At Lloyd’s Register Foundation, we believe that using insight from the best available evidence leads to better decision making. And as a charity with a mission to improve safety, we believe that evidence-based, safety-related decision making, ultimately saves lives.
The Foundation wanted to gain a better understanding of how decisions that impact occupational safety and health (OSH) practices are made and the role that evidence plays in these decisions.
What did we do?
In partnership with the National Safety Council, we commissioned a team at RAND Europe to investigate the current state of evidence in OSH. They conducted a rapid evidence assessment of the existing literature, engaged with stakeholders using a survey, reanalysed existing interview data, and undertook in depth interviews with practitioners. The work focussed on answering the following questions:
- What types of evidence exist in OSH?
- Who is using the evidence in OSH and what for?
- How are decisions informed and what role does evidence play in these?
- Who is involved in producing, translating and sharing evidence in OSH?
The full report is available on the RAND Europe website.
What have we learnt?
The research highlighted that no one definition of evidence exists in the OSH world and that various information and sources are used to support decision making. RAND describe a lifecycle of evidence which refers to the production, synthesis, sharing and use of evidence at an operational and systems level, which are all interdependent processes in practice.
The report highlighted factors that influence decisions and evidence use in decision making. In ascending priority:
- The legal basis and regulations
- The business case (e.g. staffing)
- Evidence: its existence, accessibility and relevance
RAND found that the size of an organisation and geographies can significantly impact how these factors influence decisions.
What did the authors recommend?
RAND presented recommendations for different stakeholders in the OSH evidence ecosystem:
- For evidence sharers: recommended greater investment in knowledge translation, tailoring evidence towards intended audiences.
- For workplaces: an organisation’s safety culture is a key influence on safety outcomes and is greatly influenced by the organisational leaders and decision makers values and expertise. The promotion of a positive safety culture among all workers is likely to be beneficial.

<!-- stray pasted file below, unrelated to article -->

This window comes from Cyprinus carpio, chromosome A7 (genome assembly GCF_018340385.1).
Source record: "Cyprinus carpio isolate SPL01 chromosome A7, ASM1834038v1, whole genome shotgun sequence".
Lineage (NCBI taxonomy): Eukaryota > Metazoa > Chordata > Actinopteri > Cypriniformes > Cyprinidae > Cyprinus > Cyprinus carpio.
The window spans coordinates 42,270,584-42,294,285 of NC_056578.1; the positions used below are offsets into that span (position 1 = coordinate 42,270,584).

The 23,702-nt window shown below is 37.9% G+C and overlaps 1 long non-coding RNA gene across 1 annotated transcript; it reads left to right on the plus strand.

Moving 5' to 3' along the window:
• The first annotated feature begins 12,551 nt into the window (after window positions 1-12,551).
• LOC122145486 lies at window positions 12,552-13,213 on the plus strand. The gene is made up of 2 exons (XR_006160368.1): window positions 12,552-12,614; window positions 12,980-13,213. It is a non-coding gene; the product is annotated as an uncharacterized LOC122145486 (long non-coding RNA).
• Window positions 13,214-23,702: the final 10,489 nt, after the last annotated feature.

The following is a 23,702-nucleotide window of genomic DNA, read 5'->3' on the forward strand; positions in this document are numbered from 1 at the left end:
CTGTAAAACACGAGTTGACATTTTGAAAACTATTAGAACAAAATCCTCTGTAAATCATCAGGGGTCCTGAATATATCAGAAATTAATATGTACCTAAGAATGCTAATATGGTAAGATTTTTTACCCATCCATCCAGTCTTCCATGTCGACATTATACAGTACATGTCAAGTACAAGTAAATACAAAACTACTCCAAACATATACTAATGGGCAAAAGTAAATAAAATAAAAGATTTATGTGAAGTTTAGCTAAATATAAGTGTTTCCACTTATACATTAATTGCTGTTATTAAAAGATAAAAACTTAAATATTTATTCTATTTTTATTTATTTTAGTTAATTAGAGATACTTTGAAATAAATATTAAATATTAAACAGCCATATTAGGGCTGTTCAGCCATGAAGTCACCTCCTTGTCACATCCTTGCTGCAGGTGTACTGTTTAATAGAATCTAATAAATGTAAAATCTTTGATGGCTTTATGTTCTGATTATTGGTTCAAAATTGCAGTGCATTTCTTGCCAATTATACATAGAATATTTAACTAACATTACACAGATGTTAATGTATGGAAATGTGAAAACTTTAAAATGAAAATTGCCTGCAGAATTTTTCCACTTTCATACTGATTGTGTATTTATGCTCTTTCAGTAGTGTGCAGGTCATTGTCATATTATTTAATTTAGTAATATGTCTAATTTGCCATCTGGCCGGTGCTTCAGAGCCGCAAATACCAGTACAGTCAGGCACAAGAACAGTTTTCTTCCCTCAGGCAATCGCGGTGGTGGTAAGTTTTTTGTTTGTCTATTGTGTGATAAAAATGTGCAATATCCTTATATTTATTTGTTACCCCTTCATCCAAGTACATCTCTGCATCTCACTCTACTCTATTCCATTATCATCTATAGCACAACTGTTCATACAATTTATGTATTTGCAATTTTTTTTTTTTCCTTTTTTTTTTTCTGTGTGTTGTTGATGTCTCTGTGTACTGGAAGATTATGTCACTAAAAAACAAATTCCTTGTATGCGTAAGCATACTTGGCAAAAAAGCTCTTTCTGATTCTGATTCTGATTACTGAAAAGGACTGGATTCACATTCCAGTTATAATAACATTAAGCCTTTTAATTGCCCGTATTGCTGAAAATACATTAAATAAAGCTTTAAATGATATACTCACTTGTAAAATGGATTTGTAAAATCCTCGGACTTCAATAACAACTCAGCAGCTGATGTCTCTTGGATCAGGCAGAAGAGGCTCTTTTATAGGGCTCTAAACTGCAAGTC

- For researchers: research is needed to bridge the knowledge into action gap in how evidence is used or not, to implement specific change. In addition, it recommends cost/benefit analyses of evidence based practice to address perceptions that practice informed by evidence is costly. This might be viewed as presenting a business case to support the use of evidence.
- The report found that organisational size is an important factor, so recommends that data on this is collated in future research.
- It also recommended greater emphasis and efforts on inclusion of representation from low- and middle-income countries (LMICs).
- Additional ecosystem evidence mapping for specific countries, sectors and topics of interest, which could help identify OSH issues, and highlight areas that would benefit from further research or specific interventions.
RAND have written a blog for us on the project.
What are we going to do next?
The work provides a basis for those wanting to understand and influence the use of evidence in occupational safety and health. It provides an indication of the current state, which can be used to raise awareness of the potential for improved safety by increasing the use of evidence in OSH decision making.
LRF will continue to promote the use of evidence. Through a feasibility study with RAND Europe, the Foundation is exploring the potential impact of a ‘what works’ approach for safety, which will include working with industry to further understand decision making and assessing the impact on safety outcomes of translating evidence and research into practice on an ongoing basis. This work in OSH has highlighted some general areas for work to focus on. Two scoping studies will explore in more detail how a what works approach might work in small and medium sized enterprises (SMEs) and in maritime, focussing specifically on seafarer wellbeing.
‘What works’ is a method that can be used to improve the impact that research findings have on people’s lives. It is based on the principle that good decision making is underpinned by good evidence, and if that evidence isn’t available, robust ways of generating that evidence should be established. What works recognises that research evidence on its own is not enough; you need to know how and why something works, for who, and finally, how to implement what is known.
For further information on the project, please get in touch via the form below.